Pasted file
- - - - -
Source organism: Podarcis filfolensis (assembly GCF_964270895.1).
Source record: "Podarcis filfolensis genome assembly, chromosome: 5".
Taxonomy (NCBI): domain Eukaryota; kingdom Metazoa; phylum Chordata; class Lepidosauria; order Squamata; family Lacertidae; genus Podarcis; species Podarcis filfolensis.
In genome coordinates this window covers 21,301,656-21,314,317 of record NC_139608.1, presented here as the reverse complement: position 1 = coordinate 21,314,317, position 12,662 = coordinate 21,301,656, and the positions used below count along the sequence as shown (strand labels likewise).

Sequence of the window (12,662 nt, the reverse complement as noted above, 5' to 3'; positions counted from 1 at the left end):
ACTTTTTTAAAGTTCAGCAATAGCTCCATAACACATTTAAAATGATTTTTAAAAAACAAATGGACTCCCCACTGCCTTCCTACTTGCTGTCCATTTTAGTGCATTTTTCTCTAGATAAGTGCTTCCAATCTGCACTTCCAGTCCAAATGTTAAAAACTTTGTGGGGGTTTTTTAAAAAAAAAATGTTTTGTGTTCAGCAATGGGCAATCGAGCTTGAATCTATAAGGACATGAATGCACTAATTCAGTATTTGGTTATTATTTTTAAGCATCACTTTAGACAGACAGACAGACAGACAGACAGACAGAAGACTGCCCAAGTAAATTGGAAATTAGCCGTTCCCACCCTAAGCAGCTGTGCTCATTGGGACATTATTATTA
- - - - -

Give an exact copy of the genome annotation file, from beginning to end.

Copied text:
Source organism: Podarcis filfolensis (assembly GCF_964270895.1).
Source record: "Podarcis filfolensis genome assembly, chromosome: 5".
Taxonomy (NCBI): domain Eukaryota; kingdom Metazoa; phylum Chordata; class Lepidosauria; order Squamata; family Lacertidae; genus Podarcis; species Podarcis filfolensis.
In genome coordinates this window covers 21,301,656-21,314,317 of record NC_139608.1, presented here as the reverse complement: position 1 = coordinate 21,314,317, position 12,662 = coordinate 21,301,656, and the positions used below count along the sequence as shown (strand labels likewise).

Sequence of the window (12,662 nt, the reverse complement as noted above, 5' to 3'; positions counted from 1 at the left end):
ACTTTTTTAAAGTTCAGCAATAGCTCCATAACACATTTAAAATGATTTTTAAAAAACAAATGGACTCCCCACTGCCTTCCTACTTGCTGTCCATTTTAGTGCATTTTTCTCTAGATAAGTGCTTCCAATCTGCACTTCCAGTCCAAATGTTAAAAACTTTGTGGGGGTTTTTTAAAAAAAAAATGTTTTGTGTTCAGCAATGGGCAATCGAGCTTGAATCTATAAGGACATGAATGCACTAATTCAGTATTTGGTTATTATTTTTAAGCATCACTTTAGACAGACAGACAGACAGACAGACAGACAGAAGACTGCCCAAGTAAATTGGAAATTAGCCGTTCCCACCCTAAGCAGCTGTGCTCATTGGGACATTATTATTA